A Queen in Jerusalem

Tami Shem-Tov and Rachel­la Sand­bank; Avi Ofer, illus.
  • Review
By – March 1, 2018

Mal­ka is dis­ap­point­ed that her moth­er does­n’t have time to make her a Purim cos­tume, but her moth­er thinks she’s now old enough to make her own. Mal­ka sad­ly walks through the streets of Jerusalem. She can sense the city’s excite­ment for the hol­i­day, but strug­gles to feel excit­ed her­self. How can she rep­re­sent beau­ti­ful Queen Esther on Purim with­out her moth­er’s expert help?

As Mal­ka wan­ders through the city, she dis­cov­ers the mag­ic of Jerusalem. She meets a man named Boris who intro­duces her to a group of weavers who fash­ion her a spec­tac­u­lar robe with gold­en threads. He then finds her a group of gold­smiths who make her a sparkling crown and scepter.

Mal­ka learns that she has entered the Beza­lel art school where stu­dents learn to sculpt, draw, weave, and cre­ate a vari­ety of crafts. The school was named after the artist men­tioned in the Bible who helped design the orig­i­nal Tem­ple in Jerusalem. The art stu­dents ask Mal­ka if they can paint pic­tures of her wear­ing her spe­cial new Queen Esther cos­tume. She sits regal­ly as they paint her por­trait in a vari­ety of styles. She now feels like an actu­al mal­ka, a real queen, and is ready to cel­e­brate Purim.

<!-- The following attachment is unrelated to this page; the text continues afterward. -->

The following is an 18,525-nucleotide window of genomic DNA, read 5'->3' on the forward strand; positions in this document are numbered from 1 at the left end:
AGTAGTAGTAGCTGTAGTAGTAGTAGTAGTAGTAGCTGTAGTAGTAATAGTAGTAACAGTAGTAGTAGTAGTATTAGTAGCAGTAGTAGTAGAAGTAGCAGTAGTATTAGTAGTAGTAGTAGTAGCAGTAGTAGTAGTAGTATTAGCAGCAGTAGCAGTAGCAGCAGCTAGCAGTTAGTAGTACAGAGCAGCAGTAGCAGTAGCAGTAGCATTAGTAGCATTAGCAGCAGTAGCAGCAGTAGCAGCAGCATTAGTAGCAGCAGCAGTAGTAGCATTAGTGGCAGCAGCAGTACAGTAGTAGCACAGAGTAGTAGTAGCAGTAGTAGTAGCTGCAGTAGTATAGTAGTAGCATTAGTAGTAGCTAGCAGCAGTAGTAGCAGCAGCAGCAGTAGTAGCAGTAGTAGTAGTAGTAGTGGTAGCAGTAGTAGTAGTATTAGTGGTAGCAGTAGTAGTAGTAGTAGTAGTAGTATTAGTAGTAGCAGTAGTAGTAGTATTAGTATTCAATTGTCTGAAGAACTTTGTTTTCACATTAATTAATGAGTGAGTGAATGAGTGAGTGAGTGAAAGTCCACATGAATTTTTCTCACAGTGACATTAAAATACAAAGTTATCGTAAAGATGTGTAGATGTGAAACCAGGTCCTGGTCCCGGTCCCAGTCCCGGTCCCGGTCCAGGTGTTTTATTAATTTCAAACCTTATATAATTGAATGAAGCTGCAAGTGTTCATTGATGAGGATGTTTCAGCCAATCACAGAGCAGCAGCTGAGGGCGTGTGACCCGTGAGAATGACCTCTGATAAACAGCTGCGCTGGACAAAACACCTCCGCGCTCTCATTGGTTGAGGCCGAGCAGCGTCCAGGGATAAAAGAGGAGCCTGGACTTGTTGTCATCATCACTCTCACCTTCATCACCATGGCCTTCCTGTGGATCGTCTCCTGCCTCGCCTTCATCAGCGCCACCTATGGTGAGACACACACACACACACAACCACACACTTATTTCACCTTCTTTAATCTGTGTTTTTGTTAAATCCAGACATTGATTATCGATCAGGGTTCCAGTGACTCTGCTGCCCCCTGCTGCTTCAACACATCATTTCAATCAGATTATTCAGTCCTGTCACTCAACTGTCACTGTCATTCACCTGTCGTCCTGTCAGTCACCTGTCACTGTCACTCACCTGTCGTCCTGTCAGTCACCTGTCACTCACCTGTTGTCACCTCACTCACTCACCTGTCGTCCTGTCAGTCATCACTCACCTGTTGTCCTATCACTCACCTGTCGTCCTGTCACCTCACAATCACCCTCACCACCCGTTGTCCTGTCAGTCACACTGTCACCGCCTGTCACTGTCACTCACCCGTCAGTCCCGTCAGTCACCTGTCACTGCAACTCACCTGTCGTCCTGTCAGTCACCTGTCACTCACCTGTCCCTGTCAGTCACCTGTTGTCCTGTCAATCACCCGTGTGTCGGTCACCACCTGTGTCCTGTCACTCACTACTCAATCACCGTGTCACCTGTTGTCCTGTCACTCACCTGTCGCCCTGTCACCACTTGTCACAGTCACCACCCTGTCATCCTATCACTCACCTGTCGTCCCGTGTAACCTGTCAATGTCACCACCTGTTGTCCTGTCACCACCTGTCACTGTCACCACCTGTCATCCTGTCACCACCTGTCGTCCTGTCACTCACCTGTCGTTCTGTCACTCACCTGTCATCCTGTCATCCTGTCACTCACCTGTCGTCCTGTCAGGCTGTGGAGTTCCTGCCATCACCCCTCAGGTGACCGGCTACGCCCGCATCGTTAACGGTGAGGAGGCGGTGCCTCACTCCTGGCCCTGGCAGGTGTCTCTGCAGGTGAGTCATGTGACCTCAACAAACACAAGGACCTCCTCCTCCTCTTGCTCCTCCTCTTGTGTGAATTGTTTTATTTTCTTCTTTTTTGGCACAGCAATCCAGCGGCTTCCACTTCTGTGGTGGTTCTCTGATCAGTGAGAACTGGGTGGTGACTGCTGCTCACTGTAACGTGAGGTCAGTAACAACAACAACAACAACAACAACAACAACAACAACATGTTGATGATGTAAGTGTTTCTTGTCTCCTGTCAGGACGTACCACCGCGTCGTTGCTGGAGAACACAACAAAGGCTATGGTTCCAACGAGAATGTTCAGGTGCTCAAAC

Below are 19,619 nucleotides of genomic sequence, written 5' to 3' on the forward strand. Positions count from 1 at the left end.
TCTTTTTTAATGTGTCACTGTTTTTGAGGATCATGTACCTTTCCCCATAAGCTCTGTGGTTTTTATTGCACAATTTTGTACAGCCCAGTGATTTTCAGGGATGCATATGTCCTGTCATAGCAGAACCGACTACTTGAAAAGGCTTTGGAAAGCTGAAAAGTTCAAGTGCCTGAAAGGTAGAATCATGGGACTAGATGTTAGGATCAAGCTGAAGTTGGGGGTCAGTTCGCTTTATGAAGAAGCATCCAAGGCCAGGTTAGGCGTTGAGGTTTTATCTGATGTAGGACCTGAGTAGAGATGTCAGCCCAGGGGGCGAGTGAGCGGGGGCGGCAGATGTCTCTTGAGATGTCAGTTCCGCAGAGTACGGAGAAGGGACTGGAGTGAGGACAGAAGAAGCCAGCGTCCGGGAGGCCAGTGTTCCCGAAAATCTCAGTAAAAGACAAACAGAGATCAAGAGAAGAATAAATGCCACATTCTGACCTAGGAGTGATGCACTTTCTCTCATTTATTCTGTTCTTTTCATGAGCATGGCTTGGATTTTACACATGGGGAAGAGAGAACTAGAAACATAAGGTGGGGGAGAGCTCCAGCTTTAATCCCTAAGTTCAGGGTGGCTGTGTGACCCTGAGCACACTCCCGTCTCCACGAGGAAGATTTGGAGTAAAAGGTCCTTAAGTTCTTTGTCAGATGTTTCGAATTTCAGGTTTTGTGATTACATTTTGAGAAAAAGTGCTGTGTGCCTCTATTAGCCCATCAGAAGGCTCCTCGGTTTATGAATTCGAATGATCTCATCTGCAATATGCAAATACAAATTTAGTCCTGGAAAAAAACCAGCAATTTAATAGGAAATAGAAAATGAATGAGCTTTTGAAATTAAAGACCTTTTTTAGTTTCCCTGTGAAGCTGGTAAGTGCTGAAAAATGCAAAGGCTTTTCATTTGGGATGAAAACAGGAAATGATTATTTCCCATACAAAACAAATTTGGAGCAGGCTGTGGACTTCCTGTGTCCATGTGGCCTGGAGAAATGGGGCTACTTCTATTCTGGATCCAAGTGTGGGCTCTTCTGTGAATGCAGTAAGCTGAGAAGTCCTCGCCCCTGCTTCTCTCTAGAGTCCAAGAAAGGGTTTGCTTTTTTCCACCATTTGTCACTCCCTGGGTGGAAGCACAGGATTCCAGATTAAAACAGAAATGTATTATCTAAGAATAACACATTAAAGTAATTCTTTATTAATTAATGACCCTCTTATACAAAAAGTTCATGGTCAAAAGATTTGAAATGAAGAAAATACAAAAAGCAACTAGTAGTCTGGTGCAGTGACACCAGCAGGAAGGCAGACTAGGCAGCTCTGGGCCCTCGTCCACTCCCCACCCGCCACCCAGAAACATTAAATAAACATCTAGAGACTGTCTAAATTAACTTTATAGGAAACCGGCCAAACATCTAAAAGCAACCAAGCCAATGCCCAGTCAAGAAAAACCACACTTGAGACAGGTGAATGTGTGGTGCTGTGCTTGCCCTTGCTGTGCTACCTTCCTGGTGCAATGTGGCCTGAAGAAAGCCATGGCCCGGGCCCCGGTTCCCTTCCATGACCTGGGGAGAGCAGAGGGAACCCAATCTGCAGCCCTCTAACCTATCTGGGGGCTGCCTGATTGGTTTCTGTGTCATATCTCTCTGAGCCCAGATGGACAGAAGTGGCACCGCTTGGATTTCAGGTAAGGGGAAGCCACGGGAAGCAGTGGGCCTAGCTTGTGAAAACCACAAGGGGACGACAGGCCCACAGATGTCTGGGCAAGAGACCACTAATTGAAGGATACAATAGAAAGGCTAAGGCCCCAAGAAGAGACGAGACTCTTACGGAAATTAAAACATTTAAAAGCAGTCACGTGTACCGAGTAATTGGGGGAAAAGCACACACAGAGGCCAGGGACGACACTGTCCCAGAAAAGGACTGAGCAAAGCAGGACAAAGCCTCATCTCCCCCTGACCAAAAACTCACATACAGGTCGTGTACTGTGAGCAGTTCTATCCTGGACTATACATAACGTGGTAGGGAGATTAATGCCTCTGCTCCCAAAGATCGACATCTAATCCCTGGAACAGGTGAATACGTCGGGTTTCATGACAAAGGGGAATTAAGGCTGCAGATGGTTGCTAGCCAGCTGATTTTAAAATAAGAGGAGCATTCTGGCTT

An author’s note tells the sto­ry of the real-life Boris Schatz who found­ed Beza­lel Acad­e­my in 1906. The school is still train­ing artists today.

As befits a sto­ry about art and artists, the book is charm­ing­ly illus­trat­ed in sub­tle col­or and will give read­ers a good feel for Jerusalem.

Rec­om­mend­ed for ages 3 to 8.

Michal Hoschan­der Malen is the edi­tor of Jew­ish Book Coun­cil’s young adult and children’s book reviews. A for­mer librar­i­an, she has lec­tured on top­ics relat­ing to lit­er­a­cy, run book clubs, and loves to read aloud to her grandchildren.

Discussion Questions